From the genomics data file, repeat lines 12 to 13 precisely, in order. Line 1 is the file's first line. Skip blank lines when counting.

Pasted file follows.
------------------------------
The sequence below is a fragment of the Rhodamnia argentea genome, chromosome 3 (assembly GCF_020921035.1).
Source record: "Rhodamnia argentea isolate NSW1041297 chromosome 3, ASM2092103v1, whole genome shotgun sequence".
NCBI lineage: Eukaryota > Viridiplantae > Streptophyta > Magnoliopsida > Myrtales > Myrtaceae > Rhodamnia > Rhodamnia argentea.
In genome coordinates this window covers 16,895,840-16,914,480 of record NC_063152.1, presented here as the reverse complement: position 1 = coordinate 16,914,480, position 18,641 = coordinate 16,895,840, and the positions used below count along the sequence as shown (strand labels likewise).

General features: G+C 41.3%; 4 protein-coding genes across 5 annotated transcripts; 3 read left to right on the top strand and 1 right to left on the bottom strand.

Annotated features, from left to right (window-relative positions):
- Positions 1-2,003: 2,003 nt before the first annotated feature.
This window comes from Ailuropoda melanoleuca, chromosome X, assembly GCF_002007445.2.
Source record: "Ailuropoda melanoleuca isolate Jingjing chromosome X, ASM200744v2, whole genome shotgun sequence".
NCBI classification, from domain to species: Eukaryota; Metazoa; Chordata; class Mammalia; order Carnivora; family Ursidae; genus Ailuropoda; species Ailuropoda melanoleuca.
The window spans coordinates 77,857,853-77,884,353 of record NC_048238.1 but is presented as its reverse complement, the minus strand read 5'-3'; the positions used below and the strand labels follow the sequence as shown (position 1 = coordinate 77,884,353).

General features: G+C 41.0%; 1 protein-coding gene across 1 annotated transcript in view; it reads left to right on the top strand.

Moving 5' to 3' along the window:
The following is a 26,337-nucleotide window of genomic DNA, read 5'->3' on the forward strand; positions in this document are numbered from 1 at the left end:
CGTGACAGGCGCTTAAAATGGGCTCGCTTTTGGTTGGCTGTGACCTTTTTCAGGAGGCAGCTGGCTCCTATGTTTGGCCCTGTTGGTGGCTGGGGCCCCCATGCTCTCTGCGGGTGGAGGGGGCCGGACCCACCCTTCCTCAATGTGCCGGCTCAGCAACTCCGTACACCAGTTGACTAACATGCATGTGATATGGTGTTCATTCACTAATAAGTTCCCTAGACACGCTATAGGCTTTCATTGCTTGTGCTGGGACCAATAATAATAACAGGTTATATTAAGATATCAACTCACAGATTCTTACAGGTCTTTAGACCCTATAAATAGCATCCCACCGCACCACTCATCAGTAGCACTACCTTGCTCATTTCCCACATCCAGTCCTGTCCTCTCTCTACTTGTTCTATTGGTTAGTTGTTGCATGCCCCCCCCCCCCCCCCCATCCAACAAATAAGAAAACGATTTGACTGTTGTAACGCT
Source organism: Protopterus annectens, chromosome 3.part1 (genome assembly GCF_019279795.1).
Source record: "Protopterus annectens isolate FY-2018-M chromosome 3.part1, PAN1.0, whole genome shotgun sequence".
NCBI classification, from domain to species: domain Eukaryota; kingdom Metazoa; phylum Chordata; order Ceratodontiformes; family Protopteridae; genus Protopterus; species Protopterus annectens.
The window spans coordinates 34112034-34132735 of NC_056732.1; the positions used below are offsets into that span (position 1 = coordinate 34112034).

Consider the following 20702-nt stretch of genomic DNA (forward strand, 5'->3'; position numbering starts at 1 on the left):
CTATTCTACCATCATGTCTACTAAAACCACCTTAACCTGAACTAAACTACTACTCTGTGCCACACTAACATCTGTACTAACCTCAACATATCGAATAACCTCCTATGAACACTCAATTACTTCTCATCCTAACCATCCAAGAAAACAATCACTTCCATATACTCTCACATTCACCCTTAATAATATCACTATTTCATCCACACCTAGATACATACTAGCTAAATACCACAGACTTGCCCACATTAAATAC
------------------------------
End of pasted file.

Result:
General features: G+C 41.0%; 1 protein-coding gene across 1 annotated transcript in view; it reads left to right on the top strand.

Moving 5' to 3' along the window: